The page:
We outline every brief before we put pen to paper.  In fact, we outline almost everything.  Letters, substantive emails, even this blog post gets outlined.  Your outline does not have to be long.  The outline for this post is scribbled on the back of a magazine. 

The outline does more than organize your writing, it organizes your thought process.  There have been a number of times when we were headed in one direction only to go another after playing with an outline for an hour.  Bad writing is often a result of fuzzy thinking.  If you skip your outline, it will take you twice as long to straighten yourself out.

The more detailed your outline the more detailed your thinking.  Try to make the subject headings in your outline as detailed as possible.  Use a declarative sentence if possible.  Even if you decide not to create separate sections in your piece, using headings in an outline will help to keep you on track.

Learn to Stop Worrying and Embrace the Ugly First Draft

Our best finished product usually starts with an ugly, near stream-of-consciousness, first draft.  Do not even consider rewriting sentences or correcting grammar this round.  We will sometimes simply close our eyes while typing out the first draft to avoid the temptation.  It also has the added benefit of not having to look at the scary empty white space on the page.  Some of us will dictate a first draft. 
The point is to let your ideas flow unimpeded.  Don’t worry about missing punctuation, words or even sentences.  Once you grind out that ugly first draft, put it down for the day without editing or refinement.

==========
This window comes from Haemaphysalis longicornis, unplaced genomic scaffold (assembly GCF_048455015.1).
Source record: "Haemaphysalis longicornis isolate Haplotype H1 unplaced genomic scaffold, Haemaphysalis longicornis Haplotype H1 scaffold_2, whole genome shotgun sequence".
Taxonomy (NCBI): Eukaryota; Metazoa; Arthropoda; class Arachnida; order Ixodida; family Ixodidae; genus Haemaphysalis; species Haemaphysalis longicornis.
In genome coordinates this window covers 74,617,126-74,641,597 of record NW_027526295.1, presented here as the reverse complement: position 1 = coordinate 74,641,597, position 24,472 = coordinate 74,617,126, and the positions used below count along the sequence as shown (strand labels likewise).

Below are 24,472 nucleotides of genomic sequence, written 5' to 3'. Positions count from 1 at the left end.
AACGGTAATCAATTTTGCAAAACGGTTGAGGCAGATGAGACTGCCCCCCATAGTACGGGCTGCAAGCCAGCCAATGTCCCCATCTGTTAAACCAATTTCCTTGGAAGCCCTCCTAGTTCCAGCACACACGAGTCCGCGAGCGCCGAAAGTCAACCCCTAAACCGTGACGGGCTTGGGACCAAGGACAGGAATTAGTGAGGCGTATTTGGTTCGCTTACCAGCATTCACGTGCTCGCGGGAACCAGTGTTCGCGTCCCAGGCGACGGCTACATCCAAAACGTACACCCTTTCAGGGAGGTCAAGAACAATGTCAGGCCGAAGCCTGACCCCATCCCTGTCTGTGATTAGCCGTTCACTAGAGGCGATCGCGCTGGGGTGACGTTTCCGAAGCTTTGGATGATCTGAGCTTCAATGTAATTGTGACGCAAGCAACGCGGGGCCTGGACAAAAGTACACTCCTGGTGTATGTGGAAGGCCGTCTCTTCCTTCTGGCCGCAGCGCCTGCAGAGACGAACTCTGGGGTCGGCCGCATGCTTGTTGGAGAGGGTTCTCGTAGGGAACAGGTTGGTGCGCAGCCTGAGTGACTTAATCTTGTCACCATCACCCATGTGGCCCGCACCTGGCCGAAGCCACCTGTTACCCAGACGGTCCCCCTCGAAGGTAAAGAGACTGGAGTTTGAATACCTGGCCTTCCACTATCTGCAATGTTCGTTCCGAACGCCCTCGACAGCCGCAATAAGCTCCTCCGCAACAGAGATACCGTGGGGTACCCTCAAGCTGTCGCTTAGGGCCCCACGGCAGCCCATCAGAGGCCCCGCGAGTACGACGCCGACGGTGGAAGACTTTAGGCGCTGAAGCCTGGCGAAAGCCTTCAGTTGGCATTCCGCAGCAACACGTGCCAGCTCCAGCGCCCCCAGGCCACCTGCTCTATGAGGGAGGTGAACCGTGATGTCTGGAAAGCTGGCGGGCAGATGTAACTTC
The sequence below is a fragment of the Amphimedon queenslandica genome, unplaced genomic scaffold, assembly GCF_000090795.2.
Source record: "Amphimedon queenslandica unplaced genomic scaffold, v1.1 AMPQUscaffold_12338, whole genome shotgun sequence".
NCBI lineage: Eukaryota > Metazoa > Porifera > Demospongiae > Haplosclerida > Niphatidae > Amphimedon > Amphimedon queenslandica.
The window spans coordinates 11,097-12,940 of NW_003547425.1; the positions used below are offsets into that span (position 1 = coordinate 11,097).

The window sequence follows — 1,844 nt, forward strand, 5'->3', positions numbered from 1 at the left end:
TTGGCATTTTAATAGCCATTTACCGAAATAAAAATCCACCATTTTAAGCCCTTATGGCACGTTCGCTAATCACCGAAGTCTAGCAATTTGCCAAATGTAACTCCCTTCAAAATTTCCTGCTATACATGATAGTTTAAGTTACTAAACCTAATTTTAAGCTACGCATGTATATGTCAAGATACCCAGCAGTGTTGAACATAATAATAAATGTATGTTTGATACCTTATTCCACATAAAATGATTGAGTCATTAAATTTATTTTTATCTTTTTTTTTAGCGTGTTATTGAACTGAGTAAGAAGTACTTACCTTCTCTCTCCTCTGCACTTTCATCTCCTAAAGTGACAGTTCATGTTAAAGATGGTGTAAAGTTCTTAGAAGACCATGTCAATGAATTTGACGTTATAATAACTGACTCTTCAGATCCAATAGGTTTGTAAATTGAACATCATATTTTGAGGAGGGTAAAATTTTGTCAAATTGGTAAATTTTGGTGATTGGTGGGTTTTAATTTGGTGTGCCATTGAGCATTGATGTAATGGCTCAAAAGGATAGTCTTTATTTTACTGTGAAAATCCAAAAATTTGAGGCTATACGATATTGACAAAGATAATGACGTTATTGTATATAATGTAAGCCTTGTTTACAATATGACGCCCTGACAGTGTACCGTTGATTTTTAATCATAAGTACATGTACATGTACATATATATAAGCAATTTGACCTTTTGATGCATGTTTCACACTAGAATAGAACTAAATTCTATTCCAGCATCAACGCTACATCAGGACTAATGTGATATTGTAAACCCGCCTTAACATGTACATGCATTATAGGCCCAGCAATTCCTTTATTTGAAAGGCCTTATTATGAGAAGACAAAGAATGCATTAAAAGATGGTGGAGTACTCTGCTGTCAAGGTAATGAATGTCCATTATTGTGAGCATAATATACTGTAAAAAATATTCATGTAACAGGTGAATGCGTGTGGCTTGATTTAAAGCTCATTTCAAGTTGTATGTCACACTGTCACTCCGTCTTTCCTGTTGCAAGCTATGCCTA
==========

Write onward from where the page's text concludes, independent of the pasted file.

When you pick it up again is when writing starts to get more fun.  You can start filling the inevitable gaps, improving flow and adding pithy one liners where appropriate.  If you try to skip the ugly first draft, it never turns out as well.

Stop Using Passive Voice

We have all heard this before but it is true.  If you are not sure whether you are writing in the passive voice ask yourself, “who is the actor in this sentence?”  For example, “plaintiff’s motion should be dismissed.”  Who should be doing the dismissing?  You can’t tell from this sentence and so know it is in the passive voice.  The active voice doesn’t hide the actor – “the judge should dismiss plaintiff’s motion” – and it makes for better writing.  It sounds better and provides more information.

If you find yourself using the passive voice often, consider whether you have an issue with your writing or your thinking.  When we find ourselves using the passive voice, it is often because we do not fully understand our topic and are using the passive voice as a crutch.  Who is the actor in your sentence?  If you do not know, you may need to clean up your thinking.

Please, No Corporate Speak, Made Up Words or Weblish

Corporate speak, made up words and “weblish” continue to work their way into our lexicon.  They do not have a place in your writing.  If you use corporate speak, your reader may not understand you.  Using the word “solution” to describe a product (often software) is a good example.  “We sold the customer a solution that will help them extract more useful information from their database.”  Rather than use a not so subliminal marketing tool, just describe what you sold.  If you use made up words (“I would guestimate that…”), you risk looking like someone who does not have the command of the English language needed to express themselves.  If you use weblish, you sound like a computer (“I don’t have the bandwidth for that…”).

You can usually avoid these issues by asking yourself a few questions.  If I used this term with a family member who knows nothing about my business, would they understand me?  If I looked in a dictionary, would this word appear?  Was this word or term in existence in 1970? If the answer to any of those questions is “no”, then keep it off the page.